This also brings with it meningitis and measles outbreaks and an aggressive anti Covid lockdown stance. Our local paper is regularly treated to their lies.

    However there is perhaps hope. The local Steiner school has been closed following repeated failures to meet Ofsted standards, to which their response was “abolish Ofsted”.

    • I thought English pubs were a community resource…..

      • Strangely enough they are not automatically considered so. One of the pubs they bought was converted to what they called a training café – it’s theoretically open to anyone but is primarily used for Steiner activities. But the attempted closure of the other was thwarted by having it declared a community asset. I’m not sure exactly how it works but the effect is that the local council gives it protection and it must continue to operate as a pub. Eventually the Steiners gave up and after a couple of years sold it as a pub.

        Oh, and the Steiner school that was closed is on sale for offers around £4m. They have a massive property portfolio.

  • Rudolf Steiner was clearly a highly intelligent and imaginative man. Unfortunately he never thought to ask himself a few simple questions, such as “Is there a chance I may be mistaken?”.

    • He rejected that question:

      “Schon der Einwand: ich kann auch irren, ist störender Unglaube. Er zeigt, dass der Mensch kein Vertrauen hat in die Kraft des Wahren.”
      “Even the objection ‘I can also err’ is disturbing disbelief. It shows that man has no faith in the power of truth.”

      Source: Rudolf Steiner, “Theosophie. Einführung in übersinnliche Weltanschauung und Menschenbestimmung.”, GA009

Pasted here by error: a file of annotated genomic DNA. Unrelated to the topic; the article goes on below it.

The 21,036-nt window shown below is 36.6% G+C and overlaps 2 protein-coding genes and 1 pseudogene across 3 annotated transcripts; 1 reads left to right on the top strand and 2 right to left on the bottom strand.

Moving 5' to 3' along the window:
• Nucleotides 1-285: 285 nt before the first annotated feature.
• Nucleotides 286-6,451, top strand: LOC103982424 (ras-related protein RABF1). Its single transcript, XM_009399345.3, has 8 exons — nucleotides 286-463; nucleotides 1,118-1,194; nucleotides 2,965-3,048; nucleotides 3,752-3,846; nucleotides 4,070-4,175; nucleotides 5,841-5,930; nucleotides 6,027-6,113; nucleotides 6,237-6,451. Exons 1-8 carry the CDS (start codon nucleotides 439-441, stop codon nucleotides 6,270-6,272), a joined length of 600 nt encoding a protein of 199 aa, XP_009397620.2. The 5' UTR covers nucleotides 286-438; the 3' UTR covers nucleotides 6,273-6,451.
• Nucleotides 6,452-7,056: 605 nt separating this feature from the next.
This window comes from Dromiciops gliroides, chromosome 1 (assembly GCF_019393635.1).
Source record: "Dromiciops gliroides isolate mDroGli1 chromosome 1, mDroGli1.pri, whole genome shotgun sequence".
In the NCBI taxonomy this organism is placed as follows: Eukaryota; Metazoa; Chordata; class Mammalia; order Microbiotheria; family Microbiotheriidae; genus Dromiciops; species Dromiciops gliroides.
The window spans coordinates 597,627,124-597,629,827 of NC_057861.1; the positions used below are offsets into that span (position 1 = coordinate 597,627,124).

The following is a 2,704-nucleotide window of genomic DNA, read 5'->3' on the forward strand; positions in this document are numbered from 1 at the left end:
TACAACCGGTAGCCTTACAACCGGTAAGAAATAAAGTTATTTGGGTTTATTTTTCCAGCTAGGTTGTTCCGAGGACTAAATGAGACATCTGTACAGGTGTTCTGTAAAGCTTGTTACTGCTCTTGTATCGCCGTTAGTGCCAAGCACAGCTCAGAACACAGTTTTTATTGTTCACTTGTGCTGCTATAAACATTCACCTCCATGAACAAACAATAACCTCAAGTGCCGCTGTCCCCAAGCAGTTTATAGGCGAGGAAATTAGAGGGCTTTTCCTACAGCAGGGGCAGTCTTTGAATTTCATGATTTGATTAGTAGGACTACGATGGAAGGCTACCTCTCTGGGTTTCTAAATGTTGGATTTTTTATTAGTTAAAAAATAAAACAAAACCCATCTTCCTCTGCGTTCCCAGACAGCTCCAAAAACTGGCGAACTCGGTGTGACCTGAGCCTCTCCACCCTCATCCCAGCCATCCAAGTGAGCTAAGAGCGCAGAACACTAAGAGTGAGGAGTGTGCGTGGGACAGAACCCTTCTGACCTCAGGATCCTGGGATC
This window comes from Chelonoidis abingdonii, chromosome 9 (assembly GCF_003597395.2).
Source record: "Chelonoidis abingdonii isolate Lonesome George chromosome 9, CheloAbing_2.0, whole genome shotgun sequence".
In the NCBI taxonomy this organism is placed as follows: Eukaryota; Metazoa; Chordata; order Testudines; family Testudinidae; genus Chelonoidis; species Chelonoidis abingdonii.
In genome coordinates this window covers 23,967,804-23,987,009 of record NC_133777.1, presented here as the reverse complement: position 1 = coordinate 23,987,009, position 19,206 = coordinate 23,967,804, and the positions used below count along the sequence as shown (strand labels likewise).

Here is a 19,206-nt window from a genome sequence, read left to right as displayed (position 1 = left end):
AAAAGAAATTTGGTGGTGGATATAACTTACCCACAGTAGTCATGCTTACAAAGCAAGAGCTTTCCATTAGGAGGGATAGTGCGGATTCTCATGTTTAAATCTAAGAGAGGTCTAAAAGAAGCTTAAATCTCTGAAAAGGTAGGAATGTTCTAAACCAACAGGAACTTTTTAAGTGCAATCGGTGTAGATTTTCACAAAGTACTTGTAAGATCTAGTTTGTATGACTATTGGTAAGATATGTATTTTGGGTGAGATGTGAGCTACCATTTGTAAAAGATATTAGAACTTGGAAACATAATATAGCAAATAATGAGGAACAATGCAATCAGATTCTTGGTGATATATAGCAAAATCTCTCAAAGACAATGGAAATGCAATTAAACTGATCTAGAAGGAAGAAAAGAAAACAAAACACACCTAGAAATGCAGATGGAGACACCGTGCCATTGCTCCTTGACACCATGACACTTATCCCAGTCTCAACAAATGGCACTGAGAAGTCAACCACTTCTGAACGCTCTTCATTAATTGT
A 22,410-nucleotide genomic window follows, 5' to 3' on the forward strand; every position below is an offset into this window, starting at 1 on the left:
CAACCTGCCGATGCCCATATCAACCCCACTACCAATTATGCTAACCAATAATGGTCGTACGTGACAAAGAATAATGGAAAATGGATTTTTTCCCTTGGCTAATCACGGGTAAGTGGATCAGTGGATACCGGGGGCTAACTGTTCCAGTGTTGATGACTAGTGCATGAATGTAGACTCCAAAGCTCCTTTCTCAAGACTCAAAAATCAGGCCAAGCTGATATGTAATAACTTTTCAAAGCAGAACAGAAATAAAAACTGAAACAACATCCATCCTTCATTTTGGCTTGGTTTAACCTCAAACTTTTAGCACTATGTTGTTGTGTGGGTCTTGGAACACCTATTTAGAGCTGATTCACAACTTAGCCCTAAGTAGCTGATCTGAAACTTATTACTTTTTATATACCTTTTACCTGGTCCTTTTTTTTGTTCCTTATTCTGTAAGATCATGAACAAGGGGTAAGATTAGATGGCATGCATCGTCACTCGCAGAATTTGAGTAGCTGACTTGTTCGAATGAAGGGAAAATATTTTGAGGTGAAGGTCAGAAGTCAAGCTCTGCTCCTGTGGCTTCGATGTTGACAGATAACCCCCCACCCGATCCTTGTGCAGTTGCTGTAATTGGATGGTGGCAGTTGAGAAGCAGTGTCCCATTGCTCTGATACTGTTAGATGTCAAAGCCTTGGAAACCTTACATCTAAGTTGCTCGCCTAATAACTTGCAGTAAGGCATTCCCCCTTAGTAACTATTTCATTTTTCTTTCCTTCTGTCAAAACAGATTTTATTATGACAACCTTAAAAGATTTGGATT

• Parents should be wary about sending their children to a school run by teachers who are followers of a man who taught that when bad things happen to someone it’s karmically necessary because of something bad they did in a previous life. Unfortunately, many parents do not know about the dangers posed by anthroposophic beliefs since all too often they have been told that Rudolf Steiner was a philosopher, educator and scientist, with no mention of his being an occultist.

    • Concealment of his true aims was something Steiner was quite explicit about. Teachers are told not to reveal too much to parents and pupils are also instructed in what they can and cannot say to Ofsted inspectors. It’s all presented as giving the children the freedom to learn and discover the world in their own way. So there is little intervention on bullying, supposedly in the interests of freedom but in reality driven by this karmic nonsense.

      You can get an idea of how much real freedom there is by looking at a Waldorf classroom. Few books, reading is not encouraged lest it expose the child to non-Steiner views. And look at the artwork – all the same wishy washy stuff with no black and no sharp lines.

  • Waldorf Astoria? So we have cigarettes, hotels and schools.
    Sounds like a business enterprise with a lean towards the rich and quackery.